Ghana appears to be losing the fight against illegal mining, popularly referred to as ‘galamsey’, particularly in the Kyebi area in the East Akyem District in the Eastern Region.
A major cause of the seeming defeat is the activity of key players who are supposed to lead in the fight against the menace but who are themselves said to be engaged in it.
The practice, which is illegal, is well known to chiefs, assembly members and the police but they have remained passive even in the face of complaints lodged by people in the affected communities.
A suspected massive gold deposit in the area has led many of the indigenes to venture into illegal small-scale mining operations.
In going after the gold, the miners dig up soil from the earth and leave huge trenches. The soil is then washed in streams and rivers, polluting them as a result, in order to retrieve the mineral. The illegal mineworkers gather their loot to the market to sell and make money, hence the name galamsey, a corrupted version of 'gather them and sell'.
Even though a number of people have been arrested in the past for engaging in the illegality, not many have been prosecuted because even before the case gets to court, the powers behind the activity are said to use their connections to have the cases dropped.
According to residents in communities in the East Akyem District where illegal mining is rife, the activity poses a major security threat.
During a tour of the Atiwa forest reserve, residents living close by expressed worry over the damage the galamsey operators had caused to the environment, including the pollution of major rivers such as Birim, Densu and Ayensu which serve as sources of drinking water for the people.
Residents of communities that rely on the Birim River for sustenance in the district say they cannot make use of water from the river again because of the high level of pollutants. At the moment, the town of Kyebi is entirely reliant on water from boreholes.
Other aspects of destruction attributed to illegal mining include damage to large tracts of farmlands including rubber and oil palm plantations.
The miners employ bulldozers in their work and as a result destroy large areas in a relatively short period. Under the circumstances, the ecology of the Atiwa forest reserve, about 10 km from Kyebi, has been badly affected.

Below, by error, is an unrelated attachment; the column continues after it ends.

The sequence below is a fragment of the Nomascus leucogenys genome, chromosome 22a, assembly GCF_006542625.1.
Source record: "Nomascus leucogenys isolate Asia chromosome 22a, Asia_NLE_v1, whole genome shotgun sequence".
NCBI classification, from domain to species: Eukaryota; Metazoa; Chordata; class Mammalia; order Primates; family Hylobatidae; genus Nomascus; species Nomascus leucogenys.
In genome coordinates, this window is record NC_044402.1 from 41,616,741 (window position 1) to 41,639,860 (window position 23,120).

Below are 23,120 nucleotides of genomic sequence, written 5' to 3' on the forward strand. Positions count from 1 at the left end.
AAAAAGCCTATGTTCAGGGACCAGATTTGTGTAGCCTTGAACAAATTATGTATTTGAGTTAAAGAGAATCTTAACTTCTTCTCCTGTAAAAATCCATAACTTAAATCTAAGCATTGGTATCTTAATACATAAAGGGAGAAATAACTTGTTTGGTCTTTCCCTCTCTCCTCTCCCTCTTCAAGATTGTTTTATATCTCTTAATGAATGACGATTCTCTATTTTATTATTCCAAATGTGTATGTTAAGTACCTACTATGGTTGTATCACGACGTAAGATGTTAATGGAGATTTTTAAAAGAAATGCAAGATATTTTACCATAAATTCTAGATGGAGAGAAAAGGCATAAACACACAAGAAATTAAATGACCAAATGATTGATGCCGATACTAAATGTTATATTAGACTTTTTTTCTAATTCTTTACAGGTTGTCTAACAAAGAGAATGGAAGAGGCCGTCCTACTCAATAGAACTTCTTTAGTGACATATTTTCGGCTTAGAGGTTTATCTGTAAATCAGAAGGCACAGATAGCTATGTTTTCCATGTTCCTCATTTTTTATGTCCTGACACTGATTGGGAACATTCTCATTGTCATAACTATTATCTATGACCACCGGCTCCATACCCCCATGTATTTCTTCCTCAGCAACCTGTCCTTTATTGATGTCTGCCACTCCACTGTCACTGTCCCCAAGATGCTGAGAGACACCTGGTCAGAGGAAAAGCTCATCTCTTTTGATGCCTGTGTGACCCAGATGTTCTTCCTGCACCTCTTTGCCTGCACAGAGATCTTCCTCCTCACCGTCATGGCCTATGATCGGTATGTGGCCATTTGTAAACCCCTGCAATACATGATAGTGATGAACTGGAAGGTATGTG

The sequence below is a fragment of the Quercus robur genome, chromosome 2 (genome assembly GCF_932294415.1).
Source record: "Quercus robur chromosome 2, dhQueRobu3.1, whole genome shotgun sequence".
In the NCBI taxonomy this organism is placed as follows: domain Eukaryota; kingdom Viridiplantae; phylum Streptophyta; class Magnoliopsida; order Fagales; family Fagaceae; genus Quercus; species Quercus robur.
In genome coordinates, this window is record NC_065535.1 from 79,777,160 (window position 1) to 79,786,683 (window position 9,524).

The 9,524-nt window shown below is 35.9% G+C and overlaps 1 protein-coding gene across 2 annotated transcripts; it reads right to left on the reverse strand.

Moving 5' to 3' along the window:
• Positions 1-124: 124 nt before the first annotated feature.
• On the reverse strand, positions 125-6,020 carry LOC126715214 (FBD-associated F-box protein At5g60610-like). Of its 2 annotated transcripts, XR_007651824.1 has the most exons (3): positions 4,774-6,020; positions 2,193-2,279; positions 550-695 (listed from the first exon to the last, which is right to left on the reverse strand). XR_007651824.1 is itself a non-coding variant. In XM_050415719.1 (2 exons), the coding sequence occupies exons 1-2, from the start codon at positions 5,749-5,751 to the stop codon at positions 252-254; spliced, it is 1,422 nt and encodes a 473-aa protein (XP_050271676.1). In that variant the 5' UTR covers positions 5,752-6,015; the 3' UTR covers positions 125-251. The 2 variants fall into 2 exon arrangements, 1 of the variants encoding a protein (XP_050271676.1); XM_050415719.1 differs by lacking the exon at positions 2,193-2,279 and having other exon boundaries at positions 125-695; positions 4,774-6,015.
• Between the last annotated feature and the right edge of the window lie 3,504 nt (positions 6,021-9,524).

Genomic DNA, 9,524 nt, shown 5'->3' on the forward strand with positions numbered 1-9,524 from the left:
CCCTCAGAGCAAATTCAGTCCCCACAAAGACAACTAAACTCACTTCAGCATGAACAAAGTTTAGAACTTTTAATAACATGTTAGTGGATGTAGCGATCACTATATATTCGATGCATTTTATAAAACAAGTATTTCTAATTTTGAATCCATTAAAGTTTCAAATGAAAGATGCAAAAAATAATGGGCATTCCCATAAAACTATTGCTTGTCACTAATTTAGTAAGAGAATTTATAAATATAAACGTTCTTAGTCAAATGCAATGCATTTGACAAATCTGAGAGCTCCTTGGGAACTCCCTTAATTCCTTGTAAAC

A number of illegal mineworkers told the Daily Graphic that they were aware of the destruction their activities were causing, but they also had to make a living.
They disclosed that the land on which they operated belonged to their bosses who had bought them specifically for the mining project.
According to them, ‘galamsey’ is on the ascendancy because there are no jobs. With regard to the pollution of water bodies, they said they would try to fix it when they were done with mining in the area. “Don’t worry about the water situation, we will try and make it clean if possible,” they said.
In view of the massive scale of destruction done to farmlands and water bodies, if care is not taken the people living in the area would have to go outside their communities in search of food and water.
Not even buildings are spared.
In some communities, the galamsey operators have dug so close to people’s homes.
At the end of the day, large craters of mud are created, the environment gets polluted, government keeps losing revenue while the illegal miners make millions in cash without any regard for what happens to the other millions in the country.
Source: Daily Graphic
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